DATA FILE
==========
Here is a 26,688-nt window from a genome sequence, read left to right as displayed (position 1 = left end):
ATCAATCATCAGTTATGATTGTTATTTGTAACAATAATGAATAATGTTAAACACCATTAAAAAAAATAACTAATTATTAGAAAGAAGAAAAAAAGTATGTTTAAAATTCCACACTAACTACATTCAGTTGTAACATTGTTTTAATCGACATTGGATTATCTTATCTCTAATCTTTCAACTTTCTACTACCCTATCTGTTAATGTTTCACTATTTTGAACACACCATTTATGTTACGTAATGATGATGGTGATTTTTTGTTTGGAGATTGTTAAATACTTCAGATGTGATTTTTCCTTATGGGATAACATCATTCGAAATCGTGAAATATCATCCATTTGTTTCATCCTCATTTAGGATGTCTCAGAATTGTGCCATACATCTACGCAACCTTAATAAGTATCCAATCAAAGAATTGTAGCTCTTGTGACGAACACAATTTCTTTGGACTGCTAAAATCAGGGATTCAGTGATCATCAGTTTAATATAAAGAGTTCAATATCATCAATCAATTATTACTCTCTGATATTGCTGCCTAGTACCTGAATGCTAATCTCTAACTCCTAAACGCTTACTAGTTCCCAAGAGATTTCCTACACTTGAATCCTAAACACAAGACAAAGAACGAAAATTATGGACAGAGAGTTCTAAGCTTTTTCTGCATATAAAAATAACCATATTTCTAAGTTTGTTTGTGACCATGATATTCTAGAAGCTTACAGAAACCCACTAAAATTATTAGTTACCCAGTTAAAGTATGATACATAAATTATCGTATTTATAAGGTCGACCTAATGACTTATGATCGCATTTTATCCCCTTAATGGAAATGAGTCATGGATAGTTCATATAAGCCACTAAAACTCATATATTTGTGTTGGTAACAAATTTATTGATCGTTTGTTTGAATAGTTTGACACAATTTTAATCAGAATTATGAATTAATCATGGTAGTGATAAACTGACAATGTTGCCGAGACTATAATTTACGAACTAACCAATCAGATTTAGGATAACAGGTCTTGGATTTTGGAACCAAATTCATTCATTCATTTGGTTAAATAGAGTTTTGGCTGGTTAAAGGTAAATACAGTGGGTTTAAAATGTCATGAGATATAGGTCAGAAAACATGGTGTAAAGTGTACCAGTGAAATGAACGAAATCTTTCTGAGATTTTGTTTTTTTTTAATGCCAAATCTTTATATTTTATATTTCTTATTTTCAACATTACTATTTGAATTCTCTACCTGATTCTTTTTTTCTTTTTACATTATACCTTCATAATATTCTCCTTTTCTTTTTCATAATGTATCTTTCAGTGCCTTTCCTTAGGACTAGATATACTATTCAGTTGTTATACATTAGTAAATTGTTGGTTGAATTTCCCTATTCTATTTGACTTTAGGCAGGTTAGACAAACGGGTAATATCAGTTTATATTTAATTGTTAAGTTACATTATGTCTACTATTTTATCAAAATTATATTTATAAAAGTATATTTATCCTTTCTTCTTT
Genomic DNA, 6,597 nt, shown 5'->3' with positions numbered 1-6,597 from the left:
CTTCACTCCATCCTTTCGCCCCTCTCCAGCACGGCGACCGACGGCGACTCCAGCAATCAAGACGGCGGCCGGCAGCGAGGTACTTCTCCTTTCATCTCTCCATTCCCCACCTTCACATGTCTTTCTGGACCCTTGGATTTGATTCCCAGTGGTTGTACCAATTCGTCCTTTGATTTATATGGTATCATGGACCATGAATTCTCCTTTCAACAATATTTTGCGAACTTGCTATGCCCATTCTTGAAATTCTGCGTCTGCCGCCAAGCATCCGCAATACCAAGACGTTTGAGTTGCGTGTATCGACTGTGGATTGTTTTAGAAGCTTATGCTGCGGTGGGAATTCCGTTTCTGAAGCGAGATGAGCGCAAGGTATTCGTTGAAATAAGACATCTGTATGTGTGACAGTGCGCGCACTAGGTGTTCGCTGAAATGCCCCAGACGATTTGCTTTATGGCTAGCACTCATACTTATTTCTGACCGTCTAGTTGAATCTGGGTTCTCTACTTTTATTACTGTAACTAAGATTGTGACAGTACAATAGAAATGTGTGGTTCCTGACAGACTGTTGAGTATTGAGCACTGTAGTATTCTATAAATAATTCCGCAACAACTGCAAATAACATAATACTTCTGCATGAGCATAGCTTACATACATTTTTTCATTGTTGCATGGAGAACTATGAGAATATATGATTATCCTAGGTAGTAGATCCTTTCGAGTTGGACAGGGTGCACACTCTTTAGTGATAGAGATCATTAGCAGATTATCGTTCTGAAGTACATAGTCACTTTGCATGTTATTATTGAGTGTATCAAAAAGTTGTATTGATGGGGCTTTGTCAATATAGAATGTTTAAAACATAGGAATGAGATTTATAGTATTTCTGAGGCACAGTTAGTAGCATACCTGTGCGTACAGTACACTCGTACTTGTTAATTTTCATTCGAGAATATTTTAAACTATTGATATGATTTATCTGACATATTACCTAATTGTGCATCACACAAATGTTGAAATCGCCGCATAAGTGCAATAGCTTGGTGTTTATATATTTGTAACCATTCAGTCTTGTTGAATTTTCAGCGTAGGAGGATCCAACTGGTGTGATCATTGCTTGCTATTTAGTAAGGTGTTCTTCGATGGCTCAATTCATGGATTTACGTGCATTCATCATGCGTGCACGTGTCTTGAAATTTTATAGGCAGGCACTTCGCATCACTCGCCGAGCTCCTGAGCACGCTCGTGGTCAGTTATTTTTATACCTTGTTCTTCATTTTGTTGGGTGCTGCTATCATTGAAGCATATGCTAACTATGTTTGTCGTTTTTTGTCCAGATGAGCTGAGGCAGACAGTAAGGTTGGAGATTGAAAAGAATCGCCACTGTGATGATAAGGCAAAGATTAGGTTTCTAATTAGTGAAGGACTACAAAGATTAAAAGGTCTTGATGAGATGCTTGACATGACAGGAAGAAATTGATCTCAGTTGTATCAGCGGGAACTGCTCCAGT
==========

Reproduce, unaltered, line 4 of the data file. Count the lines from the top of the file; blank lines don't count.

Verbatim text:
CTTCACTCCATCCTTTCGCCCCTCTCCAGCACGGCGACCGACGGCGACTCCAGCAATCAAGACGGCGGCCGGCAGCGAGGTACTTCTCCTTTCATCTCTCCATTCCCCACCTTCACATGTCTTTCTGGACCCTTGGATTTGATTCCCAGTGGTTGTACCAATTCGTCCTTTGATTTATATGGTATCATGGACCATGAATTCTCCTTTCAACAATATTTTGCGAACTTGCTATGCCCATTCTTGAAATTCTGCGTCTGCCGCCAAGCATCCGCAATACCAAGACGTTTGAGTTGCGTGTATCGACTGTGGATTGTTTTAGAAGCTTATGCTGCGGTGGGAATTCCGTTTCTGAAGCGAGATGAGCGCAAGGTATTCGTTGAAATAAGACATCTGTATGTGTGACAGTGCGCGCACTAGGTGTTCGCTGAAATGCCCCAGACGATTTGCTTTATGGCTAGCACTCATACTTATTTCTGACCGTCTAGTTGAATCTGGGTTCTCTACTTTTATTACTGTAACTAAGATTGTGACAGTACAATAGAAATGTGTGGTTCCTGACAGACTGTTGAGTATTGAGCACTGTAGTATTCTATAAATAATTCCGCAACAACTGCAAATAACATAATACTTCTGCATGAGCATAGCTTACATACATTTTTTCATTGTTGCATGGAGAACTATGAGAATATATGATTATCCTAGGTAGTAGATCCTTTCGAGTTGGACAGGGTGCACACTCTTTAGTGATAGAGATCATTAGCAGATTATCGTTCTGAAGTACATAGTCACTTTGCATGTTATTATTGAGTGTATCAAAAAGTTGTATTGATGGGGCTTTGTCAATATAGAATGTTTAAAACATAGGAATGAGATTTATAGTATTTCTGAGGCACAGTTAGTAGCATACCTGTGCGTACAGTACACTCGTACTTGTTAATTTTCATTCGAGAATATTTTAAACTATTGATATGATTTATCTGACATATTACCTAATTGTGCATCACACAAATGTTGAAATCGCCGCATAAGTGCAATAGCTTGGTGTTTATATATTTGTAACCATTCAGTCTTGTTGAATTTTCAGCGTAGGAGGATCCAACTGGTGTGATCATTGCTTGCTATTTAGTAAGGTGTTCTTCGATGGCTCAATTCATGGATTTACGTGCATTCATCATGCGTGCACGTGTCTTGAAATTTTATAGGCAGGCACTTCGCATCACTCGCCGAGCTCCTGAGCACGCTCGTGGTCAGTTATTTTTATACCTTGTTCTTCATTTTGTTGGGTGCTGCTATCATTGAAGCATATGCTAACTATGTTTGTCGTTTTTTGTCCAGATGAGCTGAGGCAGACAGTAAGGTTGGAGATTGAAAAGAATCGCCACTGTGATGATAAGGCAAAGATTAGGTTTCTAATTAGTGAAGGACTACAAAGATTAAAAGGTCTTGATGAGATGCTTGACATGACAGGAAGAAATTGATCTCAGTTGTATCAGCGGGAACTGCTCCAGT